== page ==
How Nicolas Cage’s Early Performances Made Him a Singular Actor

Zach Schonfeld on the making of “How Coppola Became Cage”

"How Coppola Became Cage"

A new book focuses on the early days of Nicolas Cage’s career.
Oxford University Press

Nicolas Cage’s filmography contains multitudes. You could easily program film festivals with his forays into period dramas, action films or absurdist comedy. He’s done memorable work as a leading man and as a supporting player — and even now, decades after his career began, he retains the ability to surprise audiences.

For his new book about Cage, journalist (and occasional InsideHook contributor) Zach Schonfeld went back to the beginning, exploring Cage’s career from his early days through his triumphant Oscar win for Leaving Las Vegas. The result, How Coppola Became Cage, is a deep dive into Cage’s history and the production of some of his less-heralded yet eminently worthwhile films. Readers will find it hard to finish Schonfeld’s book without wanting to track down Red Rock West — serendipitously reissued on Blu-ray this year.

InsideHook spoke with Schonfeld about this book’s origins in a feature he wrote about Vampire’s Kiss, Cage’s work with several of contemporary cinema’s best-loved auteurs and what might be next for the ever-shifting actor.

InsideHook: In How Coppola Became Cage, you wrote about how the book grew out of an article you’d written about Vampire’s Kiss. Was there a point in that initial article when you realized that it could become something more?

Zach Schonfeld: I encountered Vampire’s Kiss for the first time around the time that I interviewed Nicolas Cage for Newsweek in 2015. I was already a fan but I hadn’t seen everything that he had done, especially in his early years, and so while preparing for that interview and also after the interview I went down this Cage rabbit hole. I sought out a lot of Cage movies that I’d never seen before —  some of the hidden gems of his filmography like Bringing Out the DeadBirdy and The Weatherman.

I watched Vampire’s Kiss and that movie instantly became my favorite Cage performance. There’s just something so dark and disturbing and larger than life and expressionistic about his performance in that movie that really spoke to me. Around the same time I also read this book by Lindsey Gibb which I i quote and mention a few times in my own book: National Treasure: Nicolas Cage. It’s a pocket-sized book that gives an overview of Cage’s whole career and makes the case that Cage is a misunderstood genius whose brilliance has been repeatedly misconstrued. The book makes the case that Cage is an actor whose talents as an actor have never been properly appreciated by the ruling class of Hollywood.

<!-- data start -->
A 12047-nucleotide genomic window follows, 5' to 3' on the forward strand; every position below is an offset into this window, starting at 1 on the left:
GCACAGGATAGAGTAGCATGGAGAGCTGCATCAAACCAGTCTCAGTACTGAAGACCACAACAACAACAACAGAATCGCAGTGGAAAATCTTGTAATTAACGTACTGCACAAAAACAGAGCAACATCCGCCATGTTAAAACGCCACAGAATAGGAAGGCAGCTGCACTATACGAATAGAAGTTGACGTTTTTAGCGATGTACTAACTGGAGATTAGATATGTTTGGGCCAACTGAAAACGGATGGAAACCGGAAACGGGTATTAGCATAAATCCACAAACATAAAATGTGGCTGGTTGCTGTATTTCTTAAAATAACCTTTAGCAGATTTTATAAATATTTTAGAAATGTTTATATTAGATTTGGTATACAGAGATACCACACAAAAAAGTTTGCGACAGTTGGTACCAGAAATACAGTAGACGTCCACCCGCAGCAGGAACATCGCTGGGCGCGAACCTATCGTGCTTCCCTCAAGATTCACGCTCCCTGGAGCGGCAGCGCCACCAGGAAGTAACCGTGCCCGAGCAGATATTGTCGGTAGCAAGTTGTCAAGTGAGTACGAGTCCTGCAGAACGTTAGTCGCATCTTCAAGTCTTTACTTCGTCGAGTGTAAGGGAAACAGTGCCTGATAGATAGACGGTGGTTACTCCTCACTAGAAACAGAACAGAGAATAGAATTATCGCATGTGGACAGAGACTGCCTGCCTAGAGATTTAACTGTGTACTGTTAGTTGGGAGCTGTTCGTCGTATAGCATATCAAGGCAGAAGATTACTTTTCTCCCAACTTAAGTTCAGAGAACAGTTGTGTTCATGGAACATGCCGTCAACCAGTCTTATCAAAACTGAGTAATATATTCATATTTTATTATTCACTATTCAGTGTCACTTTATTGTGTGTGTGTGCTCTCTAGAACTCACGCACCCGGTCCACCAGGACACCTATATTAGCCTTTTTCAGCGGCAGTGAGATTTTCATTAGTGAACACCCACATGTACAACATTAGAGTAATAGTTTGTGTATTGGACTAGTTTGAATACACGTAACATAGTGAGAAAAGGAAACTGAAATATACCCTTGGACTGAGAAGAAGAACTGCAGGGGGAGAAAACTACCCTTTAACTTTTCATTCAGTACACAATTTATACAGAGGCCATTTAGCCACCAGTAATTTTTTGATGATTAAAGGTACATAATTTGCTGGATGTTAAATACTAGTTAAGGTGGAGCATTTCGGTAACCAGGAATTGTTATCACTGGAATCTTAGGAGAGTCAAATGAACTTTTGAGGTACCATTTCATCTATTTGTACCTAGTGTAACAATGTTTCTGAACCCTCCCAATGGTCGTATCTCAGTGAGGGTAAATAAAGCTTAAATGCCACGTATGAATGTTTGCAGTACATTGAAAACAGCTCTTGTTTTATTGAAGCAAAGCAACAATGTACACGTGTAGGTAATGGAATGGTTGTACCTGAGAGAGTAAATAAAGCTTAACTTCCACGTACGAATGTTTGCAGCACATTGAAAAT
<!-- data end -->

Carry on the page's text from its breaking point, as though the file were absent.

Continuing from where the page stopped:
Nicolas Cage is the most fascinating and exciting actor working today

Fast forward a few years. In 2019 I realized that the 30th anniversary of Vampire’s Kiss was coming up and I decided to do a feature where I would interview the producers, the director, the screenwriter and the cinematographer. I tracked down a lot of people involved with the making of the film and it became clear to me that everyone involved had a wild story about working with Nicolas Cage and how intensely committed he was to the performance — and the extreme and somewhat masochistic lengths that he went for the sake of it.

It became clear to me that everyone who worked with Cage — especially during the formative years of his career — has an interesting story to tell. There’s no one who worked with Nicolas Cage and said, “Oh yeah, he’s a normal guy, like I don’t remember much about him.” He made an impression on everyone who worked with him. That piece ran in The Ringer and it got a lot of attention. There’s a story of Cage swallowing a live cockroach because he thought that that’s what the movie demanded. There’s a story of Cage getting into a fight with the producers because he was insistent that they needed to use a real live bat for the scene when a bat swoops into his apartment.

During the course of recording that piece I interviewed one of the producers of Vampire’s Kiss, Barbara Zitwer. She was so heartbroken over the commercial failure of that film — she was a young film producer at the time — and when the film flopped she was so heartbroken that she left the industry and became a literary agent. She now runs her own literary agency — which is ironic because Vampire’s Kiss is a movie about a deranged literary agent.